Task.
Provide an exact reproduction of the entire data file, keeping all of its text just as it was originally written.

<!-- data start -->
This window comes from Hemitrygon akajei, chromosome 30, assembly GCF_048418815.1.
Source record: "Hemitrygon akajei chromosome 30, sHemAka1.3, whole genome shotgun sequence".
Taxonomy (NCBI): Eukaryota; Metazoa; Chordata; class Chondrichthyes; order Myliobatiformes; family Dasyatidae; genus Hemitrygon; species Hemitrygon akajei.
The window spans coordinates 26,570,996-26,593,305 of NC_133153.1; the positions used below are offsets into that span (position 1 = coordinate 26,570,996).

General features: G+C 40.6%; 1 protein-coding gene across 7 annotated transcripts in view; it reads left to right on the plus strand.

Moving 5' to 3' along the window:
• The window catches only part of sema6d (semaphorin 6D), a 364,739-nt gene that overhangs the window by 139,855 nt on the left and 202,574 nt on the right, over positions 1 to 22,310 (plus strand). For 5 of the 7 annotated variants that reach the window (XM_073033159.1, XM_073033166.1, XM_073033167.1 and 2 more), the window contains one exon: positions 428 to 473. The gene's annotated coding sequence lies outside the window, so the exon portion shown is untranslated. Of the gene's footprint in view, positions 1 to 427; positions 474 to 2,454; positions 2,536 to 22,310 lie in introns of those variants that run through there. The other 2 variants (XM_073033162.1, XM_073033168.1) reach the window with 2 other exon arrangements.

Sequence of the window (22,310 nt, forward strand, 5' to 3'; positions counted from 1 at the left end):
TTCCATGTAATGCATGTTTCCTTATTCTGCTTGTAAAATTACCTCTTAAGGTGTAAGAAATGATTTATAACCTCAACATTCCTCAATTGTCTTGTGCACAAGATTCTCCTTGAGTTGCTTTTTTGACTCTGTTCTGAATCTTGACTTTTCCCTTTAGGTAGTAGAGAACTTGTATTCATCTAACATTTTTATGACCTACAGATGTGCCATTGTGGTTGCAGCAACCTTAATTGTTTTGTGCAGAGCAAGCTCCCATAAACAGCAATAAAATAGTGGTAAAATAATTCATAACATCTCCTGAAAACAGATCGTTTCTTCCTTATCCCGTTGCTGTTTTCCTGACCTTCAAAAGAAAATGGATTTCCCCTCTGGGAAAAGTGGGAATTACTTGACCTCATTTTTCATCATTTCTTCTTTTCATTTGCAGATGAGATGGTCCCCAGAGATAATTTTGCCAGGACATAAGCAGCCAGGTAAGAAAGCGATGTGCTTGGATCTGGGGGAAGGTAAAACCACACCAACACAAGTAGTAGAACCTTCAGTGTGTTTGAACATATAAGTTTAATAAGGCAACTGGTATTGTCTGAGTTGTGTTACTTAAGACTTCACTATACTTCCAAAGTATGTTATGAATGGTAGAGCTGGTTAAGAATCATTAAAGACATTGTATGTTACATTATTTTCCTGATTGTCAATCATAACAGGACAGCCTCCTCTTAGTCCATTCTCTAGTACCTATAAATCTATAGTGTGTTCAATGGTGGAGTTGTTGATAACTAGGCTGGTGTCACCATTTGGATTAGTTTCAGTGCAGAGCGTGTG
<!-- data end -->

This window comes from Hemitrygon akajei, chromosome 30, assembly GCF_048418815.1.
Source record: "Hemitrygon akajei chromosome 30, sHemAka1.3, whole genome shotgun sequence".
Taxonomy (NCBI): Eukaryota; Metazoa; Chordata; class Chondrichthyes; order Myliobatiformes; family Dasyatidae; genus Hemitrygon; species Hemitrygon akajei.
The window spans coordinates 26,570,996-26,593,305 of NC_133153.1; the positions used below are offsets into that span (position 1 = coordinate 26,570,996).

General features: G+C 40.6%; 1 protein-coding gene across 7 annotated transcripts in view; it reads left to right on the plus strand.

Moving 5' to 3' along the window:
• The window catches only part of sema6d (semaphorin 6D), a 364,739-nt gene that overhangs the window by 139,855 nt on the left and 202,574 nt on the right, over positions 1 to 22,310 (plus strand). For 5 of the 7 annotated variants that reach the window (XM_073033159.1, XM_073033166.1, XM_073033167.1 and 2 more), the window contains one exon: positions 428 to 473. The gene's annotated coding sequence lies outside the window, so the exon portion shown is untranslated. Of the gene's footprint in view, positions 1 to 427; positions 474 to 2,454; positions 2,536 to 22,310 lie in introns of those variants that run through there. The other 2 variants (XM_073033162.1, XM_073033168.1) reach the window with 2 other exon arrangements.

Sequence of the window (22,310 nt, forward strand, 5' to 3'; positions counted from 1 at the left end):
TTCCATGTAATGCATGTTTCCTTATTCTGCTTGTAAAATTACCTCTTAAGGTGTAAGAAATGATTTATAACCTCAACATTCCTCAATTGTCTTGTGCACAAGATTCTCCTTGAGTTGCTTTTTTGACTCTGTTCTGAATCTTGACTTTTCCCTTTAGGTAGTAGAGAACTTGTATTCATCTAACATTTTTATGACCTACAGATGTGCCATTGTGGTTGCAGCAACCTTAATTGTTTTGTGCAGAGCAAGCTCCCATAAACAGCAATAAAATAGTGGTAAAATAATTCATAACATCTCCTGAAAACAGATCGTTTCTTCCTTATCCCGTTGCTGTTTTCCTGACCTTCAAAAGAAAATGGATTTCCCCTCTGGGAAAAGTGGGAATTACTTGACCTCATTTTTCATCATTTCTTCTTTTCATTTGCAGATGAGATGGTCCCCAGAGATAATTTTGCCAGGACATAAGCAGCCAGGTAAGAAAGCGATGTGCTTGGATCTGGGGGAAGGTAAAACCACACCAACACAAGTAGTAGAACCTTCAGTGTGTTTGAACATATAAGTTTAATAAGGCAACTGGTATTGTCTGAGTTGTGTTACTTAAGACTTCACTATACTTCCAAAGTATGTTATGAATGGTAGAGCTGGTTAAGAATCATTAAAGACATTGTATGTTACATTATTTTCCTGATTGTCAATCATAACAGGACAGCCTCCTCTTAGTCCATTCTCTAGTACCTATAAATCTATAGTGTGTTCAATGGTGGAGTTGTTGATAACTAGGCTGGTGTCACCATTTGGATTAGTTTCAGTGCAGAGCGTGTG